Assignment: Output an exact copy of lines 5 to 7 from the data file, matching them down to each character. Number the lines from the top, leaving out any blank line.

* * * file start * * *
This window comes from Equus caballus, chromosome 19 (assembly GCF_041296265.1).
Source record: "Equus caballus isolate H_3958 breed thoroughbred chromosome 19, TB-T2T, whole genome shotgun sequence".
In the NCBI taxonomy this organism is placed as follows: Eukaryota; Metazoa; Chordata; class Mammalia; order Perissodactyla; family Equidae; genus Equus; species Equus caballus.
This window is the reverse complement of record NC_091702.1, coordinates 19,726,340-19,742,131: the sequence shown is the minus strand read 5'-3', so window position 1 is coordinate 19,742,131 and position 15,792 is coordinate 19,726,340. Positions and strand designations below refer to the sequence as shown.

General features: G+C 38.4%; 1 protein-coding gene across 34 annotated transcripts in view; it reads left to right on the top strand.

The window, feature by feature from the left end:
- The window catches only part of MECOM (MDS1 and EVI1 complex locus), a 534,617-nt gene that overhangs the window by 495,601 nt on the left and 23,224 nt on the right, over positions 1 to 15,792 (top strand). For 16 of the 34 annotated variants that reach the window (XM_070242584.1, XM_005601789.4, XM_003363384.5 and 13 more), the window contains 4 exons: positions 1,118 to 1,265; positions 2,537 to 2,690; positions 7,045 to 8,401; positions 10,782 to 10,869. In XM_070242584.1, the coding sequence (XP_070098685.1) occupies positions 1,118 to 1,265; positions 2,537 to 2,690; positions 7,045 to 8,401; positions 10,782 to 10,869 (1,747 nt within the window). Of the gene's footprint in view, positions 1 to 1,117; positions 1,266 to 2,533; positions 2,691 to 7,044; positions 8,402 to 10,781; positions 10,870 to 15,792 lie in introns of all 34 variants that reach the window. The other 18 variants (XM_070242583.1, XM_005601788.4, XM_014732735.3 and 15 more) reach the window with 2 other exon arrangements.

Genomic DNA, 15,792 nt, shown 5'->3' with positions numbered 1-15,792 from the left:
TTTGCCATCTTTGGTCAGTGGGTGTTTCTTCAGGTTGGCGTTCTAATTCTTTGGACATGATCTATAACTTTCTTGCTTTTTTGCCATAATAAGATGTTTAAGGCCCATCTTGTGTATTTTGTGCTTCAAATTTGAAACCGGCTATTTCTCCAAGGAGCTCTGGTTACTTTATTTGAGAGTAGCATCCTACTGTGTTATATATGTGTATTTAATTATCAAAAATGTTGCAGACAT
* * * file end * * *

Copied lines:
General features: G+C 38.4%; 1 protein-coding gene across 34 annotated transcripts in view; it reads left to right on the top strand.

The window, feature by feature from the left end:
- The window catches only part of MECOM (MDS1 and EVI1 complex locus), a 534,617-nt gene that overhangs the window by 495,601 nt on the left and 23,224 nt on the right, over positions 1 to 15,792 (top strand). For 16 of the 34 annotated variants that reach the window (XM_070242584.1, XM_005601789.4, XM_003363384.5 and 13 more), the window contains 4 exons: positions 1,118 to 1,265; positions 2,537 to 2,690; positions 7,045 to 8,401; positions 10,782 to 10,869. In XM_070242584.1, the coding sequence (XP_070098685.1) occupies positions 1,118 to 1,265; positions 2,537 to 2,690; positions 7,045 to 8,401; positions 10,782 to 10,869 (1,747 nt within the window). Of the gene's footprint in view, positions 1 to 1,117; positions 1,266 to 2,533; positions 2,691 to 7,044; positions 8,402 to 10,781; positions 10,870 to 15,792 lie in introns of all 34 variants that reach the window. The other 18 variants (XM_070242583.1, XM_005601788.4, XM_014732735.3 and 15 more) reach the window with 2 other exon arrangements.